By Sylvain Charlebois | August 22, 2015
What do Confucius, Albert Einstein and Leonardo da Vinci have in common? Well, not much professionally, but they were all vegetarians.
Einstein once claimed: “Nothing will benefit human health and increase chances for survival of life on Earth as much as the evolution to a vegetarian diet.” With recent record meat prices, some might wonder if, all ethics aside, he had a point.
On the supply side, consumers now have greater access to vegetarian and vegan options than ever before. Recently, the world’s first vegetarian drive-thru opened in California, and some airlines now offer seven different varieties of vegetarian options for longer flights, including raw and lacto-ovo meals.
Similar changes have been made in the hospitality and tourism industries. Despite these advances, however, it remains unclear if more consumers have opted to go completely meat-free, or have adopted a more “vegetarian-inclined” diet. What is also currently unknown is whether increasing meat prices have pushed consumers away from animal protein products.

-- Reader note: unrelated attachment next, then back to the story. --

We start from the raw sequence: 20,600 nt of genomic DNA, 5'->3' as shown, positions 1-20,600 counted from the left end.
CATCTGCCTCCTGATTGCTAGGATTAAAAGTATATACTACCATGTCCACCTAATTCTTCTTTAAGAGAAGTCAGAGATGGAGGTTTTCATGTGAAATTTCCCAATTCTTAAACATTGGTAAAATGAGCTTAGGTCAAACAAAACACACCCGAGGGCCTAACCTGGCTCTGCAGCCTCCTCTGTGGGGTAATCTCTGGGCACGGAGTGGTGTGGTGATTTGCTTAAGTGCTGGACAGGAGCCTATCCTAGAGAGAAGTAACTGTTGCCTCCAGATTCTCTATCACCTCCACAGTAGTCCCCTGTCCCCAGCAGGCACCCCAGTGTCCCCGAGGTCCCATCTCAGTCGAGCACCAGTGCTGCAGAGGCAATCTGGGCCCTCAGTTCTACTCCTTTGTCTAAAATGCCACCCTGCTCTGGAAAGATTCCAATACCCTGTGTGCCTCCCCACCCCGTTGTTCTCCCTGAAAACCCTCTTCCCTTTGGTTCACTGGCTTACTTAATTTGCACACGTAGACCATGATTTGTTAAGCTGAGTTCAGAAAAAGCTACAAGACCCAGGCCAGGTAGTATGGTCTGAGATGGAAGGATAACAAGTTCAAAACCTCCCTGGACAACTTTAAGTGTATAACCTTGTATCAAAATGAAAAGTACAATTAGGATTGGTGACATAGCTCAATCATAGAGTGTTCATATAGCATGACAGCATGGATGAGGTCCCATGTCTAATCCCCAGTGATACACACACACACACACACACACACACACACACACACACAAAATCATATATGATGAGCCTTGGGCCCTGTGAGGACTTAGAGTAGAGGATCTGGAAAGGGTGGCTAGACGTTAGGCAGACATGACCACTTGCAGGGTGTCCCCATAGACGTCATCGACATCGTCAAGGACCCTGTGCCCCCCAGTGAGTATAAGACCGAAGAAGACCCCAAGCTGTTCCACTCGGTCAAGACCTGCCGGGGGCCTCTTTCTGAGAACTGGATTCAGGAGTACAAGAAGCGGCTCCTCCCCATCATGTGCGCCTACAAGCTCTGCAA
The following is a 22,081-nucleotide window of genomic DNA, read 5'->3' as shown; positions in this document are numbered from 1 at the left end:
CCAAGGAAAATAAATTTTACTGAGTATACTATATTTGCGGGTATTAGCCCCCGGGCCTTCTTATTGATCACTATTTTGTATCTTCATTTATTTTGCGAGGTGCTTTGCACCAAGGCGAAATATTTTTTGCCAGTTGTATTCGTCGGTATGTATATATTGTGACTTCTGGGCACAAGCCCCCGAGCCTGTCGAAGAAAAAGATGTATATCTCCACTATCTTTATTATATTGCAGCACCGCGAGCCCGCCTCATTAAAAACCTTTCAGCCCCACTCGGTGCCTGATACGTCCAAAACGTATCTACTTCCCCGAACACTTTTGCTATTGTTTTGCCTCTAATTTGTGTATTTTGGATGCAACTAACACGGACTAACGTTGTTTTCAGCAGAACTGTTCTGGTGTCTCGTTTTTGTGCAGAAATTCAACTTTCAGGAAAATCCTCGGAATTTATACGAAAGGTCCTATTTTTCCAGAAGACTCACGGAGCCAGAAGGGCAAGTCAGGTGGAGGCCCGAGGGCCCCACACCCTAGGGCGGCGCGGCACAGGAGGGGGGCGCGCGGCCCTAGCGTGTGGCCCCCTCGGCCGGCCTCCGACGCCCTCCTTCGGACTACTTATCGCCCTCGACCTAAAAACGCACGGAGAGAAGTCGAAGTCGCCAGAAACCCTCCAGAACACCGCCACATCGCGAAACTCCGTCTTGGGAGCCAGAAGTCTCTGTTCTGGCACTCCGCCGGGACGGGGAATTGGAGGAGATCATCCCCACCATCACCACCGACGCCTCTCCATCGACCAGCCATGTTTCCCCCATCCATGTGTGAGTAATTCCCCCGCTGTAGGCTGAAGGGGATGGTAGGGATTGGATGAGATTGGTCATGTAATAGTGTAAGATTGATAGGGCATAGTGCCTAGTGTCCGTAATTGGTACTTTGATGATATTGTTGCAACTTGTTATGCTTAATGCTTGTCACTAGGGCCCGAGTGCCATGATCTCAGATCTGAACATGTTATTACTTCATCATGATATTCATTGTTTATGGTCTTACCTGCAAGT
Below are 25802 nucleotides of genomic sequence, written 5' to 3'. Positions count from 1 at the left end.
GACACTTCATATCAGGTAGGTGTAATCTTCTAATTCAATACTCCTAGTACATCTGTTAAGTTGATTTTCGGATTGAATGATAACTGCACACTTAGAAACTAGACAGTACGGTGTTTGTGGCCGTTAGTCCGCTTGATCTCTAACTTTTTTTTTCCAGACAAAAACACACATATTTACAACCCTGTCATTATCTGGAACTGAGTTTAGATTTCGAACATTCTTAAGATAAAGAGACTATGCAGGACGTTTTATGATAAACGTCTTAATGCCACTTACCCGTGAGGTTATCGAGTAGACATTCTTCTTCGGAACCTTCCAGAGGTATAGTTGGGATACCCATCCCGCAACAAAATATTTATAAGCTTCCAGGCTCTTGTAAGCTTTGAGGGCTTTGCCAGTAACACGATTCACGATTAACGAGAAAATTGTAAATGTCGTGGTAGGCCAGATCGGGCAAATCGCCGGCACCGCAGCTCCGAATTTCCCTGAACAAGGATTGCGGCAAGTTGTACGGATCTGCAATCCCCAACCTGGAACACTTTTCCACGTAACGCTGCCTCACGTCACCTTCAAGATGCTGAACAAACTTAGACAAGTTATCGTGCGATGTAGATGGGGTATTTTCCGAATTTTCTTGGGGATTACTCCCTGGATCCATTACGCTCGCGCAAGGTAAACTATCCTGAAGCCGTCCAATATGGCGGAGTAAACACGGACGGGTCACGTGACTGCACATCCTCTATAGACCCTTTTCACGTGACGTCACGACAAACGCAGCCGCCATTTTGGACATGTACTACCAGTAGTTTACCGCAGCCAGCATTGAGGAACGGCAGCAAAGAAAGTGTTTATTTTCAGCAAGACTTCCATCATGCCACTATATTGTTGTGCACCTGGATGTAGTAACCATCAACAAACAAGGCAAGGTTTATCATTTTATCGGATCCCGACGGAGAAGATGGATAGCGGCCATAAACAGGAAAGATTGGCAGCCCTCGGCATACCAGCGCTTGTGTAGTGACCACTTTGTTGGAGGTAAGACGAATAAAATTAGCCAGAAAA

Indeed, most reports suggest the number of vegetarian consumers in the Western world has not significantly increased over time. In most surveys recently published, vegetarians only constitute four to five per cent of the population.
That number increases slightly if consumers who are inclined to occasionally go meatless are added to the mix. Consumers who do become vegetarians or vegans do so for an array of reasons. However, the economics of vegetarianism have attracted little attention in recent years; but in the light of recent protein price hikes, they should.
Economists, however, do agree on a few facets of meat production. First, many studies suggest that it costs significantly more to produce energy and protein from animal-based sources than from some plant-based sources.
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